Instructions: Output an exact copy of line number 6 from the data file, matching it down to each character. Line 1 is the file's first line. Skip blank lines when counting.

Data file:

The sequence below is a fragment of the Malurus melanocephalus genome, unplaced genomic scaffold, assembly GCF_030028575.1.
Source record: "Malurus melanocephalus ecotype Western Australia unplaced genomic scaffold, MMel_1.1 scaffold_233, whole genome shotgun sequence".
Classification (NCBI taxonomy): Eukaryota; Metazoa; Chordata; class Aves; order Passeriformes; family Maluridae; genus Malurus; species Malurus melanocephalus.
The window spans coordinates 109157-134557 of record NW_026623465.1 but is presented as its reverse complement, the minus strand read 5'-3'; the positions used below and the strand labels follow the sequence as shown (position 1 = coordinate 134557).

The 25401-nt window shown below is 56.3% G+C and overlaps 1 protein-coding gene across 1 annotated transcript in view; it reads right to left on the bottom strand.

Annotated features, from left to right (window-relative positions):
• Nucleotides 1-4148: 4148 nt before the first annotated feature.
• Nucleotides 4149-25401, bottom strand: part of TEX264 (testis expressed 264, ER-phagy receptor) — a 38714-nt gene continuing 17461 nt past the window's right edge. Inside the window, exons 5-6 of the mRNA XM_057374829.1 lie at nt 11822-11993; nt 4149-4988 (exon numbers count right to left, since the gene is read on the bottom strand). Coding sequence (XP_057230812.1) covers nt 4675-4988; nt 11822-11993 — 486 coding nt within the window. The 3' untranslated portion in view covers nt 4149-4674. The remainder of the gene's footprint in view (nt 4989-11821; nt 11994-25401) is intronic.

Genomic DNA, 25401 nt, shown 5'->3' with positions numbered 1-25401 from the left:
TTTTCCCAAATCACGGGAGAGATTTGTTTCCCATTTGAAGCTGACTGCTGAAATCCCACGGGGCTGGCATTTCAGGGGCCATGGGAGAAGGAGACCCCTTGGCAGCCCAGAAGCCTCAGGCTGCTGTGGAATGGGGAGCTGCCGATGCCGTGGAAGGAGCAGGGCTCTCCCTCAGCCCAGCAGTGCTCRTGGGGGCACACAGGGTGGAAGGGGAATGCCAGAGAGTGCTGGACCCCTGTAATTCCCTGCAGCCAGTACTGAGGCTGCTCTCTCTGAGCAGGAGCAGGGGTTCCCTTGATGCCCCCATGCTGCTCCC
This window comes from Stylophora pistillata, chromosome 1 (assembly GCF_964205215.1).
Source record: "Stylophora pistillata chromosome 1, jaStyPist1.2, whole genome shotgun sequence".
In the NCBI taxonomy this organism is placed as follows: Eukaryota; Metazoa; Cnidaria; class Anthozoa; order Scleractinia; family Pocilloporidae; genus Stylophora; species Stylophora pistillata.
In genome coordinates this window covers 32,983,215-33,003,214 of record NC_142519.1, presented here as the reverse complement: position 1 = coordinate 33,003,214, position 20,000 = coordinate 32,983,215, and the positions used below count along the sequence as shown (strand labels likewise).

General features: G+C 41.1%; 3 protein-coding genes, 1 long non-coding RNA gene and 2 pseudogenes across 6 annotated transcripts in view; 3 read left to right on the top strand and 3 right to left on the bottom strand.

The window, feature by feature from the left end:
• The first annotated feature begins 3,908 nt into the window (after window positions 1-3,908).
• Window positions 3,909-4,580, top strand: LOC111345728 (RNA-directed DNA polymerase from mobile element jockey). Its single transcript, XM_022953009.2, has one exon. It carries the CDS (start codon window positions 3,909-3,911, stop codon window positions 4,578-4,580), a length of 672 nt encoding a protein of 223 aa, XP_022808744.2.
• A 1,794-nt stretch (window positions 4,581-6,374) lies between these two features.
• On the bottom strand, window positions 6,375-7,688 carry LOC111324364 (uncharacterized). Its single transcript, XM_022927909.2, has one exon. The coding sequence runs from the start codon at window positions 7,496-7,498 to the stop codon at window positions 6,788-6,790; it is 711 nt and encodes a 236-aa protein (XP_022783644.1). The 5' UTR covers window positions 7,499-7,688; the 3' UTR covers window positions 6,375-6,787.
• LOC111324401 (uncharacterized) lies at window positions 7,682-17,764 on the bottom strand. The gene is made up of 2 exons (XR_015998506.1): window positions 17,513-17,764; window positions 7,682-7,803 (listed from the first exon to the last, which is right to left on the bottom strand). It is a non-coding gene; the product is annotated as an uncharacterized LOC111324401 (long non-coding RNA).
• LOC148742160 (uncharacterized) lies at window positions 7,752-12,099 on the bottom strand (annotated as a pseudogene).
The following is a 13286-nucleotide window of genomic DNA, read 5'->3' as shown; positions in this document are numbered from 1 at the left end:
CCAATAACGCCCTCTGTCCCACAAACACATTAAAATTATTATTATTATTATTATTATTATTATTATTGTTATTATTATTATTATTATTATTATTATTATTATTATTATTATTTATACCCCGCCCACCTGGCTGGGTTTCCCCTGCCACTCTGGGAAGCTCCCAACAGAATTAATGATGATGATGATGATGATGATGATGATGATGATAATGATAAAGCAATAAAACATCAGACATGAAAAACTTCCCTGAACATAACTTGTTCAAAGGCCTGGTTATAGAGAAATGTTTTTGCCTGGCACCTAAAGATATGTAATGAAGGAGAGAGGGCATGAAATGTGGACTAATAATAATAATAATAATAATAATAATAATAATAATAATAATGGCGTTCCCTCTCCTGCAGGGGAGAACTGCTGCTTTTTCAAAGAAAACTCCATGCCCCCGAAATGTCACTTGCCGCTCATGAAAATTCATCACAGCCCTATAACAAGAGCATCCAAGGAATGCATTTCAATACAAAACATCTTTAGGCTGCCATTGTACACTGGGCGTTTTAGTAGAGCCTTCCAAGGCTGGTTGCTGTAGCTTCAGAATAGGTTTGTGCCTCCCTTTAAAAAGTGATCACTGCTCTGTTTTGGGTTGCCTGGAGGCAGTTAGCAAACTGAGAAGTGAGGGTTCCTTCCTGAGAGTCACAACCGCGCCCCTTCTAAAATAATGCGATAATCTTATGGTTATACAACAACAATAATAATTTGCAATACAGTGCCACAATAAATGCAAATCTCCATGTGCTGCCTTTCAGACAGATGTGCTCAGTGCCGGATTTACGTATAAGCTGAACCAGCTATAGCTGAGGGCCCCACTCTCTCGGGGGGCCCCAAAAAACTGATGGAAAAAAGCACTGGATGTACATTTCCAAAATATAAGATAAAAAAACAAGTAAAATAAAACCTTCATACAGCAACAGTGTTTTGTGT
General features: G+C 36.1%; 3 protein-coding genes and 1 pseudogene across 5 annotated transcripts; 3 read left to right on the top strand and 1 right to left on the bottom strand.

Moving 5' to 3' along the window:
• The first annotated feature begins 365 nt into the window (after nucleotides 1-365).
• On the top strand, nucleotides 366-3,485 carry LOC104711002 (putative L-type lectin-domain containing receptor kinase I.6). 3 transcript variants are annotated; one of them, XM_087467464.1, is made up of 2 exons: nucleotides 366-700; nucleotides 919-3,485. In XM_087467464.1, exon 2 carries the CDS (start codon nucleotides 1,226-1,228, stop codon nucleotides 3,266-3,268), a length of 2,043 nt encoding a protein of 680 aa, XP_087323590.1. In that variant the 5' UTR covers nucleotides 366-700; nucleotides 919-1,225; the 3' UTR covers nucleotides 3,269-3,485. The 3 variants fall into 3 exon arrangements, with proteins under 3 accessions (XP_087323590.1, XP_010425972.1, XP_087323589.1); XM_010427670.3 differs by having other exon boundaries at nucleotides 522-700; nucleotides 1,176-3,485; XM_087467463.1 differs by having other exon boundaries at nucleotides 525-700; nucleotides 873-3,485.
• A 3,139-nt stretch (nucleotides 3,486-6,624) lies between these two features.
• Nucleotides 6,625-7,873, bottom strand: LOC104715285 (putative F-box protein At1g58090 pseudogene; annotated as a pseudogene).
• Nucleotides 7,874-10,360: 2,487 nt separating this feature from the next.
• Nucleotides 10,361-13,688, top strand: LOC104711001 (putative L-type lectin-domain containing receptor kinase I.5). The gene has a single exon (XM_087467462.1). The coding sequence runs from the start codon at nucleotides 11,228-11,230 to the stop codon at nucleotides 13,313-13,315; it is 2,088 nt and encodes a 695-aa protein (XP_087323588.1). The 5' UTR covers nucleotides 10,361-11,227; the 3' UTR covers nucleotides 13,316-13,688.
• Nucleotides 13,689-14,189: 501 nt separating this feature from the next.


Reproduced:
Annotated features, from left to right (window-relative positions):